Our group wanted to be as efficient as possible, but we also needed to be on the same page to do that. Having three people on the team meant three interpretations of the assignment and three perspectives about how to do it best. We regrouped on Monday last week and quickly realized that we had a lot work to get back on the same page.
We started discussing our agenda and the best way to tackle it, but some wanted to take on things immediately and some wanted to talk through all of the tasks and then break them up. Frustrations grew. Everyone was trying to get things done, but did not know how to discuss how to get things done.
While I was sitting there listening to my two teammates each verbally describe how they thought something should be done and each of them growing more and more frustrated by the other not understanding their point of view, I realized that to me they were saying the same thing. They were both describing the same process but just using different words to say it. I got up and drew out what I thought they were describing. It was a rough drawing, but as I drew it, I asked them if that was what they were trying to say and they both agreed that it was.
Although I think most people tend to think of themselves as being able to verbalize their meaning well, things get lost in translation, especially if you don’t know the other person very well. Drawing ideas out, even if it’s just a quick sketch, helps to illustrate the point in a new way.
After that experience, we have put our whiteboard to good use. Whenever we feel our words are not effective enough, we draw it out. When I need to conceptualize systems, relationships, or interactions for Recycled Reads, I draw it out. It might not be a perfect representation of the situation, but it’s an opportunity to communicate and then when it’s out there, it’s an opportunity to build upon it, to make it better. This week was all about the whiteboard and making something, even if it’s a pretty rough illustration.
During week two, our group finally solidified an organization to work with for our four month project–Recycled Reads. After confirming with the organization, we started setting up times to do contextual inquiries with the staff and volunteers. We managed to get in five interviews during our first week of interviews.
To manage all of these, our group constantly checked in and timeboxed all of our activities. The hardest part of the week was having to go into interviews, enjoy learning from our participants, and then have to leave to go work on other assignments.
A couple days this week, we went in and interviewed our scheduled participant for two hours, then they would tell us ‘so-and-so is also in today, do you want to talk with them?’ Of course we did, but we had to leave to get other work done. We could probably bounce from participant to participant for an entire day. Maybe we will work out a day to do just that, but for now, timeboxing is a must.
It was great talking with our participants. I’ve already learned so much about the organization and how it operates. All of the interviews have been very informative, but I often find myself leaving with even more questions and curious about new things.
This week, we hope to schedule more interviews with people in different positions outside Recycled Reads, but within the library system or the city to understand the perception of the organization from a variety of people. I’m looking forward to seeing where some of our threads lead from last week and where new perspectives will take us this week.
Focusing on the role of design in society, we synthesized several works from philosophers over the last century during our classes this week. Specifically, we broke down works from Edward Bernays, Maurizio Vitta, John Dewey, Victor Papanek, and Neil Postman. In the diagram above, you can see those five authors mapped across a line based on their view of the role of design in society, from “Less Important” to “More Important”.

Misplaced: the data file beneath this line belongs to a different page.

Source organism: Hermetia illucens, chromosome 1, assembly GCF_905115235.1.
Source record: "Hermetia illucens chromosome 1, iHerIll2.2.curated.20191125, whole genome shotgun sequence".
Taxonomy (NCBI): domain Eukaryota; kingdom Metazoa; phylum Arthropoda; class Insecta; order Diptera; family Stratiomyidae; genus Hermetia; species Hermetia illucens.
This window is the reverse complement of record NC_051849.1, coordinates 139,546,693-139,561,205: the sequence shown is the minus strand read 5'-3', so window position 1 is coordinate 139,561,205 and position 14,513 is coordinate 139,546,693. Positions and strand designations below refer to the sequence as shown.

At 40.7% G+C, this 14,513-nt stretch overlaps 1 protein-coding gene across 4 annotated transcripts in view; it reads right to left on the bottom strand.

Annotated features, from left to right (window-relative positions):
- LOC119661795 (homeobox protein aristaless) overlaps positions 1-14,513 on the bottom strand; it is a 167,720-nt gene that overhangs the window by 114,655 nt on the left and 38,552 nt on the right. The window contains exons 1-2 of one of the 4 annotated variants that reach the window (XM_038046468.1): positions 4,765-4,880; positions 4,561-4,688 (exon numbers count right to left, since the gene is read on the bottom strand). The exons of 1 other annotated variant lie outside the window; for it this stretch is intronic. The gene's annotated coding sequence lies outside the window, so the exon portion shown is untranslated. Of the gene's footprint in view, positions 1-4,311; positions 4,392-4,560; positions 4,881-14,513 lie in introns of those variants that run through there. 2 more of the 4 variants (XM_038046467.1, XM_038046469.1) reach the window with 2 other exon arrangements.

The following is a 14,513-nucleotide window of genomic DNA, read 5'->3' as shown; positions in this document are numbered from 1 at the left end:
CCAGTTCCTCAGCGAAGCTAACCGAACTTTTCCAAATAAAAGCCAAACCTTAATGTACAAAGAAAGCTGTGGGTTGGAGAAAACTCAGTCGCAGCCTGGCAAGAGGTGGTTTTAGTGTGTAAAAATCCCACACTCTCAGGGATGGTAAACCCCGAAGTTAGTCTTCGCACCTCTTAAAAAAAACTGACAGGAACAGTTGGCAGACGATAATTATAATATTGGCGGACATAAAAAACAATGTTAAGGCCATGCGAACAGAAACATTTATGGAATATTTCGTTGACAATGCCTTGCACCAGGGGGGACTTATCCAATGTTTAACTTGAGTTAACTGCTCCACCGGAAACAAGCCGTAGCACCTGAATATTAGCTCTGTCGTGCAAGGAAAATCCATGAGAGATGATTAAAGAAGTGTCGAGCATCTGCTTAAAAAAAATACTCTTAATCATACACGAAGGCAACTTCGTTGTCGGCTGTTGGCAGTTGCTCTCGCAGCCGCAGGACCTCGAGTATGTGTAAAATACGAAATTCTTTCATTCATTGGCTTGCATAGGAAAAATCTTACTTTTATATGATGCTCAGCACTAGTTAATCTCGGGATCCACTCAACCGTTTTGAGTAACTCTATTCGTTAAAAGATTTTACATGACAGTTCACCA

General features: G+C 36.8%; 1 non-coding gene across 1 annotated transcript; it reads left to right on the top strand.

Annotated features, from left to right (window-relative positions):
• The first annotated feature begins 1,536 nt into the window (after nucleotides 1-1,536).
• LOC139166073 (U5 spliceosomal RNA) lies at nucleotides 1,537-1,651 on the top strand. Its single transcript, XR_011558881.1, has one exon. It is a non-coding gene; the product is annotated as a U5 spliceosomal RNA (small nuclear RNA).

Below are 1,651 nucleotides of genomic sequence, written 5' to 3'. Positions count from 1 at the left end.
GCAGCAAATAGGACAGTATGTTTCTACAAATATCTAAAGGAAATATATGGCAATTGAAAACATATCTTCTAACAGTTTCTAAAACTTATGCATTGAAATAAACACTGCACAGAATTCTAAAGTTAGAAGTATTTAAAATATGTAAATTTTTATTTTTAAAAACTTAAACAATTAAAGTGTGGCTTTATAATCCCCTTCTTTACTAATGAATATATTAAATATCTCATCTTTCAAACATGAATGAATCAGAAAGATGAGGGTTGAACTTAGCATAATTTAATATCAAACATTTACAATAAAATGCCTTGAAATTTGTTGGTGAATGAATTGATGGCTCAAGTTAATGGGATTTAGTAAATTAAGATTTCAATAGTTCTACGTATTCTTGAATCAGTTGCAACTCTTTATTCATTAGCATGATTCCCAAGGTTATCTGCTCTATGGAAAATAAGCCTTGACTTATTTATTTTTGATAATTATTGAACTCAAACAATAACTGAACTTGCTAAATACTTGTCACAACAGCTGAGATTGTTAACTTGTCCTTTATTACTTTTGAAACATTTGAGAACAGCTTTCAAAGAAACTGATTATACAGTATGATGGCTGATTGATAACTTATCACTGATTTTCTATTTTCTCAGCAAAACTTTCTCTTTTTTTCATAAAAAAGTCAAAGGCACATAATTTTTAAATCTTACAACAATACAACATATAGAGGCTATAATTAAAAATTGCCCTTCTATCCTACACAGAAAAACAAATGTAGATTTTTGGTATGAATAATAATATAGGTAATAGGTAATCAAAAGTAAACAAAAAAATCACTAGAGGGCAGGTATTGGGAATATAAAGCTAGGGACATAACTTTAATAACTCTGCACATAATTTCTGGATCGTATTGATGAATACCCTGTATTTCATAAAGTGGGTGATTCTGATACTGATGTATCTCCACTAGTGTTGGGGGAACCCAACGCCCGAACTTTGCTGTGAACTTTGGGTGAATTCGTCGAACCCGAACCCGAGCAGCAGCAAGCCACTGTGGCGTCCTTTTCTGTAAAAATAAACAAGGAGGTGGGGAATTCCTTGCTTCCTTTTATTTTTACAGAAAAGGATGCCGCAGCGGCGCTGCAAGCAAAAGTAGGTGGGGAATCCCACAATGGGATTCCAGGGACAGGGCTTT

At the far left side, closest to “Less Important”, is Edward Bernays. Bernays believes that manipulating public opinion is more important than design. He believes that anything can be sold to the public and public opinion is actually quite easy to sway. Bernays, in fact, outlines ways to manipulate public opinion in his article, aptly titled, “Manipulating Public Opinion: The Why and The How”. Although he states that anyone can convince anyone else of anything, it is clear that one must have power and influence to do so effectively.
Moving towards “More Important”, we come across Maurizio Vitta. In his article, “The Meaning of Design”, Vitta harps on the idea of designed objects as simulacrums, or images representing something. He explains it as people consuming objects to communicate a piece of their identity to others. He’s touching on the idea of objects as status symbols. Their consumption is no longer mainly based on their function but on what they communicate to others in society. Vitta believes that designers should get back to designing more for use or function and less based on what is consumed by the masses.
While John Dewey’s article, “The Need of a Theory of Experience”, focuses on traditional education and the new wave of experiential education, his arguments can be extrapolated to design and designers. Dewey would see the designer as an educator, crafting experiences for others. In this regard, Dewey would believe that the role of design would be quite important in society. Designers would need to develop empathy with their audience to understand the problems that should be solved and to understand their perspectives. Dewey would support human-centered design research.
Continuing towards a view of design having a more important role in society, we come across Victor Papanek. Papanek’s emphatic tone in his article, “Design for the Real World”, creates a loud, resounding voice highlighting the dangers of design. Papanek believes that designers should experiment thoughtfully and take responsibility for their failures. He believes that designers should work on problems worth solving.